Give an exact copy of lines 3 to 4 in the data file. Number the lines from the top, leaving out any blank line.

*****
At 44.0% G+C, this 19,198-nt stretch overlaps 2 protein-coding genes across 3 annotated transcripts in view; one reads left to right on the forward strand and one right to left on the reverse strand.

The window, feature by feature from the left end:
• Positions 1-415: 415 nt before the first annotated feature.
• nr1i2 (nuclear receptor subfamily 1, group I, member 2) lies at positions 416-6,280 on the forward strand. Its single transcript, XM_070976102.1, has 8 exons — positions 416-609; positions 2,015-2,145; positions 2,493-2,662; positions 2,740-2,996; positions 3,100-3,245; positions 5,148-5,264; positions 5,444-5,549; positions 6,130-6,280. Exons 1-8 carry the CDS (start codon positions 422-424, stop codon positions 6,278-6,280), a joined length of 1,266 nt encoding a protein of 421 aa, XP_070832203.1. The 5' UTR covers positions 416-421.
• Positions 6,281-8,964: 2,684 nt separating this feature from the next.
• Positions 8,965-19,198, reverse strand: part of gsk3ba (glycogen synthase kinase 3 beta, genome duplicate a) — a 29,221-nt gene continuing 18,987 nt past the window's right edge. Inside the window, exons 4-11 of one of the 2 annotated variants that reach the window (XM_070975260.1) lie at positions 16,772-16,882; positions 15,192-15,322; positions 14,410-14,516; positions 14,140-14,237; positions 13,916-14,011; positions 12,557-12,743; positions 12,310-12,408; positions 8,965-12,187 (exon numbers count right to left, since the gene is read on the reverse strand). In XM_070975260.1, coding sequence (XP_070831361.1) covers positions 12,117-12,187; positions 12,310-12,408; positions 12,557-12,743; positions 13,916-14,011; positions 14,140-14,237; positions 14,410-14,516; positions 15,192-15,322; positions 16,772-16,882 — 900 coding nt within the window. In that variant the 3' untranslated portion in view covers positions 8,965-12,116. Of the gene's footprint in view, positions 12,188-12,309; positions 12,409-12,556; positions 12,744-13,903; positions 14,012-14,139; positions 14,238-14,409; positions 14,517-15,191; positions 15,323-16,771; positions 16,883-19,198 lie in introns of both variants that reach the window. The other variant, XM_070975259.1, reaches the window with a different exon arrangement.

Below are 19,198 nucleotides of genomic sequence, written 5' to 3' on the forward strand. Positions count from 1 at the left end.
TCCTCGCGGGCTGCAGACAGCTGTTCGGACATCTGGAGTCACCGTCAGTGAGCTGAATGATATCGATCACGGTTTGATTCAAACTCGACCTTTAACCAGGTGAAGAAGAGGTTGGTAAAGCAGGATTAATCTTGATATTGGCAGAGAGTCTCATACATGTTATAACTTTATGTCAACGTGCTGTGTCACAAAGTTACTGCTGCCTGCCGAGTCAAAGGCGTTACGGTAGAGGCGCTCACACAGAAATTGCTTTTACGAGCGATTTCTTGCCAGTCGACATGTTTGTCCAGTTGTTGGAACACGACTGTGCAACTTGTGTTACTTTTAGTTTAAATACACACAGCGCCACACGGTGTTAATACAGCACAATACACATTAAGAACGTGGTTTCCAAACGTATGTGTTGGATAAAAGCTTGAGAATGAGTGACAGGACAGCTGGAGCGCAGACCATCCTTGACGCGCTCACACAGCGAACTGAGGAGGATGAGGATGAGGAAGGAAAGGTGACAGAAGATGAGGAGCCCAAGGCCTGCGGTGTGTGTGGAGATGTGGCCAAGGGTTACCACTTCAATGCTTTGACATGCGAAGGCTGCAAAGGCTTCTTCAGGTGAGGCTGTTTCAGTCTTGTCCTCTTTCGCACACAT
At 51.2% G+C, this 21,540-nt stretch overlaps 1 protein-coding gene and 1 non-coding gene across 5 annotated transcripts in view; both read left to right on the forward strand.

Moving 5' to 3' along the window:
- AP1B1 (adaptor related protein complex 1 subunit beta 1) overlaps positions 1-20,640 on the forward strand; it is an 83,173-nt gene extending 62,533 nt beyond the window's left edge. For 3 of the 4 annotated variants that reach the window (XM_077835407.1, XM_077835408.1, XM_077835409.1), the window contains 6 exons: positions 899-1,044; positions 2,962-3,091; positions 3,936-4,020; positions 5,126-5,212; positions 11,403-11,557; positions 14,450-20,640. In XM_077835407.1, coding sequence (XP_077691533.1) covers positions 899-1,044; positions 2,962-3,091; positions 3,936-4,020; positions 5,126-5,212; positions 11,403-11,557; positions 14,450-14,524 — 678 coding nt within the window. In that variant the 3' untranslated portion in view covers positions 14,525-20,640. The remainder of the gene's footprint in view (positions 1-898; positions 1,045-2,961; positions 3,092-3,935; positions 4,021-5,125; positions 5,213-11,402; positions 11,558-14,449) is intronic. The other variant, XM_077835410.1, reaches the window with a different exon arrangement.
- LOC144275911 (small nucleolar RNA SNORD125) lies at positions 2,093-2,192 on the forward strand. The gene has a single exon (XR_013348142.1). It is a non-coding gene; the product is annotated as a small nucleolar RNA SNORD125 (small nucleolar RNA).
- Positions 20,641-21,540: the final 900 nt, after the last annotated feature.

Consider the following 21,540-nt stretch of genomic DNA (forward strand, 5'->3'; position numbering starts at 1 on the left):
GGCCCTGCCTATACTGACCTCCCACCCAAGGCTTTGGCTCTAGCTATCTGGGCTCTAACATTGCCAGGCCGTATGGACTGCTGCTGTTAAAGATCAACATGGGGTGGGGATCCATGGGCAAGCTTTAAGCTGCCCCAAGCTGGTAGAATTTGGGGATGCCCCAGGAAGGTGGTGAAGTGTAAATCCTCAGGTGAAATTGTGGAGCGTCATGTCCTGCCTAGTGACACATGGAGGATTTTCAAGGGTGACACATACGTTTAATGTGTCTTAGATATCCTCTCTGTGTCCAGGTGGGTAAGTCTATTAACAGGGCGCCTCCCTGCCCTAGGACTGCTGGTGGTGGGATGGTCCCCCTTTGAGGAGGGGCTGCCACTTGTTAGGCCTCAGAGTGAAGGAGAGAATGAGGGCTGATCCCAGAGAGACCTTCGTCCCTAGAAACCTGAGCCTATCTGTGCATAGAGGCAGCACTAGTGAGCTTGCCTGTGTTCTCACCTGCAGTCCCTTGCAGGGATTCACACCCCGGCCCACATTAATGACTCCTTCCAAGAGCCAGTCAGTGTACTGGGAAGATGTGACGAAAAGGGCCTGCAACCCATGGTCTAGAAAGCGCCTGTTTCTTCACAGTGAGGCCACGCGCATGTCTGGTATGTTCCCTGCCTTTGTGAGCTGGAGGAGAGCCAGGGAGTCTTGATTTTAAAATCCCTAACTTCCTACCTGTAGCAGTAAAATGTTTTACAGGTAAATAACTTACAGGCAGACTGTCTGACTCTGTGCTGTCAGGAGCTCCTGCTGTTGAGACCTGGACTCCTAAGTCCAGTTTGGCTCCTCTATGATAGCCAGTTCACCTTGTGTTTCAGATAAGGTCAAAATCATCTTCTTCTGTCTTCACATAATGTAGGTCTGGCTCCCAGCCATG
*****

• Positions 1-415: 415 nt before the first annotated feature.
• nr1i2 (nuclear receptor subfamily 1, group I, member 2) lies at positions 416-6,280 on the forward strand. Its single transcript, XM_070976102.1, has 8 exons — positions 416-609; positions 2,015-2,145; positions 2,493-2,662; positions 2,740-2,996; positions 3,100-3,245; positions 5,148-5,264; positions 5,444-5,549; positions 6,130-6,280. Exons 1-8 carry the CDS (start codon positions 422-424, stop codon positions 6,278-6,280), a joined length of 1,266 nt encoding a protein of 421 aa, XP_070832203.1. The 5' UTR covers positions 416-421.